A 14th century development in glass painting technique was the use of the badger hair brush. This is a broad brush (some modern badger hair brushes are 5'' wide) which is used as a dry brush on wet paint to soften the paint effect and remove application brush marks. Frequently the badger brush was also used to achieve a 'stippled' paint effect by pouncing the wet paint. This allowed the painter to achieve a more refined appearance. Another addition to the glass painter's repertoire was 'silver stain'. In the early 14th century it was discovered that applying a compound of silver onto the glass and then firing it would stain the glass anything from a pale lemon colour to a deep orange colour. This discovery revolutionised stained glass. Suddenly there were lots of new possibilities: for the first time colour could be applied to the glass and controlled depending on the firing temperature and thickness of the application. While the paintwork was confined to the side of the glass that faced inwards, the silver stain was applied to the outside face of the glass.

  Detail of some Kempe paintwork from one of the North aisle windows at All Saints Church, Leighton Buzzard

By the 16th century, enamels - coloured paints made from coloured metal oxides, ground glass and a flux (usually lead oxide or borax), mixed with water and gum arabic or lavender oil, and fired onto the surface of the glass - were available to the glass painter. With such a large number of colours now possible on a single piece of glass, a trend developed to produce large windows using rectangular pieces of glass that had been painted, stained and enamelled (see main illustration at top of page). No longer was the designer bound by the strict constraints of leading off each and every piece of glass of a different colour. This trend endured until the early 19th century. Two artists who grew to prominence in this period were the van Linge brothers, Abraham and Bernard. Abraham tended to work the paint quite vigorously for dramatic effect, whereas Bernard had a slightly softer approach to glass painting.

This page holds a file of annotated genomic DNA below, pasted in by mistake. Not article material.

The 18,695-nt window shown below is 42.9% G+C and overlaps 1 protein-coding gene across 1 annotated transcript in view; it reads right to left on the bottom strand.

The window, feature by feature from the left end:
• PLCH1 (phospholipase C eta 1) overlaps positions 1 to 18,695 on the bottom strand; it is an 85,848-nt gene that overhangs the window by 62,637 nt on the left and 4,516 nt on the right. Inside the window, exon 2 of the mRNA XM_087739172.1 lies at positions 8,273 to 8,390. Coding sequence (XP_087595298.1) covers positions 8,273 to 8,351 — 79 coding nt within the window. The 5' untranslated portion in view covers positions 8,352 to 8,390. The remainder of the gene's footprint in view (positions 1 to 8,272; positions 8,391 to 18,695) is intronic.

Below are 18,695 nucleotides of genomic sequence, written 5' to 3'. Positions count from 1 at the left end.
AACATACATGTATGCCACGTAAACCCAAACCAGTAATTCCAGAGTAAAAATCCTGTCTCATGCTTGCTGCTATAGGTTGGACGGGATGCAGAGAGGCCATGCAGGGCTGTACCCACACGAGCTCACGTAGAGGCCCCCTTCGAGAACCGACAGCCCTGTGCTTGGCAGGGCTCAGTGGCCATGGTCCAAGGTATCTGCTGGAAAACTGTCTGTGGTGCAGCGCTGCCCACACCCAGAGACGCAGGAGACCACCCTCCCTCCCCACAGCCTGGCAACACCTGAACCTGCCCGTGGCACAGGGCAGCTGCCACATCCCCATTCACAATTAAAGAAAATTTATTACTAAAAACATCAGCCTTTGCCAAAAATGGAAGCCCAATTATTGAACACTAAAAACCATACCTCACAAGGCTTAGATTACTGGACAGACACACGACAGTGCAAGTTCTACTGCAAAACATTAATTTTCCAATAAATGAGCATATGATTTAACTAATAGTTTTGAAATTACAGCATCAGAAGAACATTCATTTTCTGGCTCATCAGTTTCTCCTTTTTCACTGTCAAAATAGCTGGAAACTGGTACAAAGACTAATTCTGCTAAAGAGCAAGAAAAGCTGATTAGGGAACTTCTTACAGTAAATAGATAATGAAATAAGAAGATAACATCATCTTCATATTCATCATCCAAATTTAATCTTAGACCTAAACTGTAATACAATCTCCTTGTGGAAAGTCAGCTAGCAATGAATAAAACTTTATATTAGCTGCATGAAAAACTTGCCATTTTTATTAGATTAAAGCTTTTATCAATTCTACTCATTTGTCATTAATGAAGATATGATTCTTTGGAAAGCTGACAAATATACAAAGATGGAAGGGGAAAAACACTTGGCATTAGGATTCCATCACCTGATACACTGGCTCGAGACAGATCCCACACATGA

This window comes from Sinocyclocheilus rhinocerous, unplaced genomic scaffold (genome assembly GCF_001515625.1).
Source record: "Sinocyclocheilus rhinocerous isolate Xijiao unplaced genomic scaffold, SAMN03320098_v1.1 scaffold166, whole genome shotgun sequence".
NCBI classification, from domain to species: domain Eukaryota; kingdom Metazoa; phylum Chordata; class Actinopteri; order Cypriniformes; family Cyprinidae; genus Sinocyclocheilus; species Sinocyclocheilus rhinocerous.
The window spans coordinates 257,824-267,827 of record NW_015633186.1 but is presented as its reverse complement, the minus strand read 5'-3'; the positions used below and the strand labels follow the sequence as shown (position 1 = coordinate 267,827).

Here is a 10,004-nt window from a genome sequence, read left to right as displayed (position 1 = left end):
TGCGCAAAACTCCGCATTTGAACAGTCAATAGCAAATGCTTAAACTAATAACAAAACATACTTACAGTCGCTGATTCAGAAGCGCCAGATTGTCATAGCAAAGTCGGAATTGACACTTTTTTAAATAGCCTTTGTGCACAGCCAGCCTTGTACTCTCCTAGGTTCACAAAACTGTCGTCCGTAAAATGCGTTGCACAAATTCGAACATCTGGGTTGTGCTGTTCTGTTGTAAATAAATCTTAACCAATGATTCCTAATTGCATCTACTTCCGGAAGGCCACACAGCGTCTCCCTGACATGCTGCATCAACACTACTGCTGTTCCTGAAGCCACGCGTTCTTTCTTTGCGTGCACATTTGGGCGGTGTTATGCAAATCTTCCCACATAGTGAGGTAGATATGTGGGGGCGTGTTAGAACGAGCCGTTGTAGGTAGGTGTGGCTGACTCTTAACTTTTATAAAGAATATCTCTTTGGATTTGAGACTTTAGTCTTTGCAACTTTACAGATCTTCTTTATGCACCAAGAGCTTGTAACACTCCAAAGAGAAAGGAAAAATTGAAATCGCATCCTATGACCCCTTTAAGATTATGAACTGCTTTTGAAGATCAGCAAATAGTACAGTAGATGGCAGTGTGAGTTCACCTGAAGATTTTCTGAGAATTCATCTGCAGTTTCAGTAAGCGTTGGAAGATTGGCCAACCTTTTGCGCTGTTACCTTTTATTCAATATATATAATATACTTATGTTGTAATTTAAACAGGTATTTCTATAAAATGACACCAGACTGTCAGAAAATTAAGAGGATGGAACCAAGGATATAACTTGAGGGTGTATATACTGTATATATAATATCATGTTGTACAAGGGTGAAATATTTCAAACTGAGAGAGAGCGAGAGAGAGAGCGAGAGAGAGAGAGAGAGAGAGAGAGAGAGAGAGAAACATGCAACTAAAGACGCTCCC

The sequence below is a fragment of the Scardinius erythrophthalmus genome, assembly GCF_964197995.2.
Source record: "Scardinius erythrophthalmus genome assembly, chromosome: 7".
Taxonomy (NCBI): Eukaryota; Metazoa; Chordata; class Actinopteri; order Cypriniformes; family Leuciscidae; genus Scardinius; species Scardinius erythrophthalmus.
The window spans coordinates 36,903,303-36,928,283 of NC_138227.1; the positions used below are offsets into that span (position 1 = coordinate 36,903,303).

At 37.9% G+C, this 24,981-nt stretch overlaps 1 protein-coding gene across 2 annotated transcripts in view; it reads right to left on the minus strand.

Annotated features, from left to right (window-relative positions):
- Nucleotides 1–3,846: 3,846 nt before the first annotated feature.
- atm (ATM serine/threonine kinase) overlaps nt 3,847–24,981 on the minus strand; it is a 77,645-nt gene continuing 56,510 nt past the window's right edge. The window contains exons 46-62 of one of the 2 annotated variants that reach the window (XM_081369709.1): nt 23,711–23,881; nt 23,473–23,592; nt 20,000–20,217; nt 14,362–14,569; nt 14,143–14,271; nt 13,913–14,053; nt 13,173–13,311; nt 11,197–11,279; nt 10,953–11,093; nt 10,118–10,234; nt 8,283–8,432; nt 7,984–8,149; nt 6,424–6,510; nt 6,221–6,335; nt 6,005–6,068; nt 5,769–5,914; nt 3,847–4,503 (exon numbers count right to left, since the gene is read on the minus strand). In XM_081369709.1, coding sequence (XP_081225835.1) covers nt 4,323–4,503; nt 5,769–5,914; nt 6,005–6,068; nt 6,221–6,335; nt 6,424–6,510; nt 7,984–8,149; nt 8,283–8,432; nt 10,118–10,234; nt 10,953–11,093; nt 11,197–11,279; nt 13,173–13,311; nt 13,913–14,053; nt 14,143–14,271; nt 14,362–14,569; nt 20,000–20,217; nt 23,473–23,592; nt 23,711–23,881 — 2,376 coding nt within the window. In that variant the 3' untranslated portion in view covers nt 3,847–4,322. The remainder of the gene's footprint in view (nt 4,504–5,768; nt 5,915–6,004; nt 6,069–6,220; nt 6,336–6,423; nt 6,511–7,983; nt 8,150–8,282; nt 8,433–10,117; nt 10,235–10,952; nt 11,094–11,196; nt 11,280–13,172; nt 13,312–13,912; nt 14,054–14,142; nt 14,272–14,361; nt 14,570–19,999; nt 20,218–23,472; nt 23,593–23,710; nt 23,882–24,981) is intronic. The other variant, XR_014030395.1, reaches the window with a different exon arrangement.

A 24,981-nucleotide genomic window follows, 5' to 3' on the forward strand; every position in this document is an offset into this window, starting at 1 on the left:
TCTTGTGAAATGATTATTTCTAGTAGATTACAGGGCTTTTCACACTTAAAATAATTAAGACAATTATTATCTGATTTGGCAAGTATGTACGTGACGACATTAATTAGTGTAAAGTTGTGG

As the 19th century progressed there was a revival of interest in the gothic arts and the majority of designers reverted to the medieval techniques of producing mosaic stained glass, leading off separate colours. Different paint techniques and effects were employed within these various design styles, and were generally reliant on the media with which the paint was mixed. Historically the liquids that hold the glass paint in suspension cannot always be accurately determined, but from the styles of painting some educated guesses can be made about the carrying liquids used.